Attracting millennials has become the primary concern for local, national and even international companies. Millennials are dominating the workforce, but the median job tenure for a sales professional is only between three and four years. Many of the companies searching for millennial talent want to invest in a young, growing team. However, they need to have solid programs in place, as studies show that turnover is higher than ever before. It’s smart to question how companies can attract, hire and retain millennial talent while meeting their bottom line.
Here are five notable factors:
A Positive Company Culture
It is much easier — and less expensive — to keep an employee happy after they’re hired than it is to replace them. Our team completes hundreds of interviews with prospective candidates every week and often ask why people are looking to leave their current role. Perhaps not surprisingly, the top reasons for their unhappiness include lack of personal growth, lack of challenge or inability to have added responsibilities (upward growth).
Companies that can retain millennial talent are those that create opportunities to add challenges to their existing roles and emphasize a long-term philosophy that with added responsibilities come additional perks and/or compensation. Sharing this philosophy in the first interview dramatically helps decrease turnover, as it provides the new employee with an attachment to the “bigger picture.”
The top organizations for millennials create a role in which the employee can take pride in their performance and demonstrate that in formal reviews. Everyone wants to do well on their first day, and employers can continually reinforce that feeling.
Allow employees the freedom to come up with a few parts of their own review and describe how they will be accountable to themselves. For a salesperson, this may look like implementing more follow-up phone calls to their routine to increase referrals from happy clients. During your review, ask them what their metric was, how they went about reaching it and what the results were. This instills prideful ownership of the work.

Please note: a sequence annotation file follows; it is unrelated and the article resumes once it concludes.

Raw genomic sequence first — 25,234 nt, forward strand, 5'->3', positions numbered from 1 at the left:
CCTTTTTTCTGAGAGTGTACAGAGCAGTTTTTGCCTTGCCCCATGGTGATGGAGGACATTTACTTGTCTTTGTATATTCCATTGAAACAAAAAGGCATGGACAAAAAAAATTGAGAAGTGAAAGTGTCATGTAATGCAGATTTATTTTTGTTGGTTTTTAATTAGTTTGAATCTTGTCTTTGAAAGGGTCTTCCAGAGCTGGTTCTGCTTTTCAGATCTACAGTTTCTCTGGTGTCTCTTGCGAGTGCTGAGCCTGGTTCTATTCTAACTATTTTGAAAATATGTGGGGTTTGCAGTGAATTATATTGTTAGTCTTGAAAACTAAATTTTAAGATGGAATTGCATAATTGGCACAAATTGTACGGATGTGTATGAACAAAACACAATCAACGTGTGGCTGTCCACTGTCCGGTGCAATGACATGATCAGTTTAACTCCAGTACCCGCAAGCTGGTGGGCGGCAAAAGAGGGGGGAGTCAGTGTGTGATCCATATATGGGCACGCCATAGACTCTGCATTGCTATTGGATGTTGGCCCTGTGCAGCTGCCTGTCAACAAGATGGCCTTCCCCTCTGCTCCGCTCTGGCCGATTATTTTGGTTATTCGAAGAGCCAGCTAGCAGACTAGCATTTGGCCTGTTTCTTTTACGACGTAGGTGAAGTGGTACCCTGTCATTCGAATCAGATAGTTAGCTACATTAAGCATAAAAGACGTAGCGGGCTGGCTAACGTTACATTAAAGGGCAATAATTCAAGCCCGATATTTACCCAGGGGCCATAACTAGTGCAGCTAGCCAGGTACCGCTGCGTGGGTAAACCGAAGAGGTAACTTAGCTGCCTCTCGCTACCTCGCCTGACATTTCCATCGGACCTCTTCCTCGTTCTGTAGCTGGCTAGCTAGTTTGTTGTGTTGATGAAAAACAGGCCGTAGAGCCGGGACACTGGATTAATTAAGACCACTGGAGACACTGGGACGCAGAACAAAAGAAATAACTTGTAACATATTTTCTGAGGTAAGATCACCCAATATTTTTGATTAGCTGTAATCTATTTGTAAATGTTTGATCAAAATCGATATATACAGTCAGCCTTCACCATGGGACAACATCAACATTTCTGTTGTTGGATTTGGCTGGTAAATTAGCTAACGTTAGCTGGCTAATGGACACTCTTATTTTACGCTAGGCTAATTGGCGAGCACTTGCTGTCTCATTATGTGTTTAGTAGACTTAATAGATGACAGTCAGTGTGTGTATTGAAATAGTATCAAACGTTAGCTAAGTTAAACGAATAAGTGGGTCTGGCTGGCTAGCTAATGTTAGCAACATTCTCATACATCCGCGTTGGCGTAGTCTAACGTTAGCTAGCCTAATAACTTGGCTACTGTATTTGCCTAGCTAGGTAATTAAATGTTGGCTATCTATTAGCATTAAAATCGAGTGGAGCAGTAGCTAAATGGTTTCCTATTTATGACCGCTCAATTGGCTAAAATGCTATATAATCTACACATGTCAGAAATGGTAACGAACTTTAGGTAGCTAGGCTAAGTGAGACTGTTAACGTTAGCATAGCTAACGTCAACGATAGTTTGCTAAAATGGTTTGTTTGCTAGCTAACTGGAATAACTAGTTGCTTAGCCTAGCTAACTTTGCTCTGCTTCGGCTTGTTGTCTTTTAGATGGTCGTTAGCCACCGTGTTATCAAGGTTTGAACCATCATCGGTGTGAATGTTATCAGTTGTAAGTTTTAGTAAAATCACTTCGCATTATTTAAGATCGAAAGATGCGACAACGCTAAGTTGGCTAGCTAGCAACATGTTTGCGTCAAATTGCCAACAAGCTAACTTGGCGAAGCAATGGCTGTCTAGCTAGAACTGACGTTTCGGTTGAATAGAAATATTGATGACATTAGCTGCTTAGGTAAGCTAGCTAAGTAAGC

Professional Development Opportunities
If a significant portion of millennials believes that professional development opportunities are important in a job — and 87% do — it’s up to the company to provide such opportunities.
Making room for on-the-job skill-building within your organization can mean you have a staff full of millennials willing to engage and become part of the business and its culture. Even further, offer off-site workshops or conferences that will benefit them in growing professionally within their role. They’re willing to participate because these new skills will increase their value within the company and the position.
Defense Against Burnout
At one point or another in a workday, many of us slow down our working pace because of overloading or fatigue. But when the stress becomes overwhelming for your team members, reevaluate ways to combat this issue in your organization. Implement solutions like an open-door policy for managers, which lets team members know that they’re able to express concerns to their management team without repercussions. Encourage mental health breaks. Usually, a walk around the block can do a world of good for settling one’s mind, and taking in outside air can help to soothe nerves.
Corporate Social Responsibility
Creating a company culture that will entice millennials to apply isn’t just about offering the right salary or perks. Other factors come into play, like corporate social responsibility. Words like “honesty,” “integrity” and “truth” reign supreme for these employees and should be reflected by the organization they decide to join. Millennials tend to be attracted to companies with community service projects — companies that give back to charities, have the occasional in-office event to raise money or donate volunteer hours to causes.
If your company does not currently have a culture of social responsibility, the good news is it’s easy to create. Encourage employees to rally together for an event with the local chapter of Habitat for Humanity or food bank, or sponsor a 5K charity walk and give employees recognition for participating
Employers will be relying on millennial talent for decades to come. If you want to hire millennials, you have to see recruiting as a proactive process. If you want your new talent to stay with you, you have to give them unique reasons to. Only the organizations that understand how talent wants to be treated will avoid the turnover trap. Are you one of them?